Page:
“The unexamined life is not worth living.” – Socrates
I was sitting in the Tim Horton’s at Stafford and Corydon and I Still Haven’t Found What I’m Looking For by U2 came on the radio. (I know, Socrates, Tim Horton and U2 in the first three lines with Ken Wilber and St. Francis of Assisi yet to come! Please bear with me.) It got me wondering if, in my lifetime, I have found what I’m looking for, a question that demanded some serious introspection. Then I thought Chris and I could both blog on the question and post on the same day. People could compare and contrast our answers. Chris jumped at the idea. He is twenty-five years my junior and had an upbringing much different from mine. This should be interesting.
My search for an answer started with making a list of the most important things I have gone looking for in my life. It turned out to be a six item list: Love, Friendship, The Muse, Happiness, An Audience and My Life Purpose.
- Love: When I was a romantic lad growing up in Shoal Lake in western Manitoba, I had an imaginary dream girl, the perfect woman who would love me forever, cherish everything about me, forgive all my sins and die happily in my arms, all the same things I would do for her. Her name was Johanna, inspired by Bob Dylan’s Visions of Johanna. I held onto my vision of Johanna through high school, took her to Toronto with me to learn radio announcing and brought her back to the prairies where I started my career. Still not having found my Johanna by that time, I was starting to lose hope, thinking it was all just a childish thing ready to be discarded. However, I kept searching and I found her. She was just using another name – Linda. I am among those incredibly fortunate men who found a perfect soul mate to love and understand him. I found the love I was looking for in full measure.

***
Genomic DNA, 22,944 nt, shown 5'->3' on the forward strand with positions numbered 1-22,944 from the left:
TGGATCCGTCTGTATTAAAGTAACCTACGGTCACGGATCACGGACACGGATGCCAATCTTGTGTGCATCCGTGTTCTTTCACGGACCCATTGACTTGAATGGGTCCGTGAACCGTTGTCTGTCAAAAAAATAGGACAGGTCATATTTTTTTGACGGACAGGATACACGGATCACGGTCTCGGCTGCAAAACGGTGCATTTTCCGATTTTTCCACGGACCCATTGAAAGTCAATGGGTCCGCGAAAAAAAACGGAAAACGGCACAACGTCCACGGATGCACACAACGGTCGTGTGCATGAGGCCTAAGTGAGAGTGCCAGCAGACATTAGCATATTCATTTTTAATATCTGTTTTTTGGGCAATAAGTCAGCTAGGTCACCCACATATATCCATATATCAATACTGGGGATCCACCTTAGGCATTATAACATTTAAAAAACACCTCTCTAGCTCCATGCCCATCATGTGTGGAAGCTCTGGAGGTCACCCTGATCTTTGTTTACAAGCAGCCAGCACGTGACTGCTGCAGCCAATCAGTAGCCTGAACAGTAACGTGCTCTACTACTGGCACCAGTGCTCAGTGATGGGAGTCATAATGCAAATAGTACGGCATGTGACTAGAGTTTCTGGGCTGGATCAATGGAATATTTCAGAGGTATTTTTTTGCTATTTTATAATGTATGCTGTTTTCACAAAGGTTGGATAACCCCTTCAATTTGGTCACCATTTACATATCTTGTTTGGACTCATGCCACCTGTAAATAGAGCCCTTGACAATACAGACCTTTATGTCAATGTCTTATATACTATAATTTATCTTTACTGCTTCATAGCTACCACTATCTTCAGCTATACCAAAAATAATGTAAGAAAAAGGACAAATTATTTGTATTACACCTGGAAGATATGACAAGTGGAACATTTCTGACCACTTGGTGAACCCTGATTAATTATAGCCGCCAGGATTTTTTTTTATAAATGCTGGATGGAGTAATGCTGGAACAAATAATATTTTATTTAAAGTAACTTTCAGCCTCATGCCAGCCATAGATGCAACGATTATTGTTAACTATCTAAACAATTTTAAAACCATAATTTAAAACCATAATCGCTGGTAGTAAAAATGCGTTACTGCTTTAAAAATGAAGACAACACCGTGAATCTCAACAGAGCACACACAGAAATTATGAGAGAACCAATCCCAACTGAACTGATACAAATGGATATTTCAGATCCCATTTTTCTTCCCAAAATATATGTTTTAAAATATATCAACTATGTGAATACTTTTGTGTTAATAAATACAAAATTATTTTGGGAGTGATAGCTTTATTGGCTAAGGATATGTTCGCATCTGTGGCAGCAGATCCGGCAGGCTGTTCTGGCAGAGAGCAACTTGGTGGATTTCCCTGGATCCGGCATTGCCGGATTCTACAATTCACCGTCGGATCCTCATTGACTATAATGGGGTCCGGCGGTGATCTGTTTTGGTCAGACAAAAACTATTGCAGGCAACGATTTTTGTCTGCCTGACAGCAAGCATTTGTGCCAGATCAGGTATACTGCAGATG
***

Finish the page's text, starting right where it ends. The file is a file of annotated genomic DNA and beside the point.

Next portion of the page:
- Friendship: At The Celebration of Light and Linda last fall, I was joined for a photograph by five guys I went to school with 50 years before. It is a most telling picture showing deep camaraderie and love. I could call on any one of these men today and they would help me, no matter what, and I would do the same for them. These are lifelong friends with whom I share common childhood experiences and mutual admiration. I have human friends of all ages and endeavours and find them stimulating and satisfying. My closest friendships feel more like family. Through shamanism, I have a pantheon of spirits who are also my friends but of an entirely different order. I have found the friends I was looking for.
Six buddies from Shoal Lake: from the left Terry Lewycky, Dennis Lewycky, Ernie Bart, myself, Mark Fikkert, Ron Bart
- The Muse: My creativity is a family legacy from my mother and her father. Imaginative and always ready to tell a story, real or imagined, my teacher Mom exhorted me to get inside my own head and discover what’s there. I’ve had an eager and unabashed connection to my imagination ever since. On my About page, I wrote (quoting myself, writer’s bliss!): “I seem to have tapped into the source of an endless stream of ideas that flow like quicksilver through my mind, some of them getting captured and sent far and asunder in my own words. As Terence McKenna said, ‘Imagination is where we are coming from and imagination is where we are going to.’ I have honed my imagination to a fine nib that dips into the rainbow ink of many worlds, leaving behind a sometimes elegant, sometimes smeared trail of word crumbs. If they ever help anybody find their way home, my job is done.” Finding a life partner like Linda, equally imaginative and creative, was an unexpected bonus. Looking for The Muse is a process, it never ends. I have found The Muse and an ongoing connection to its process.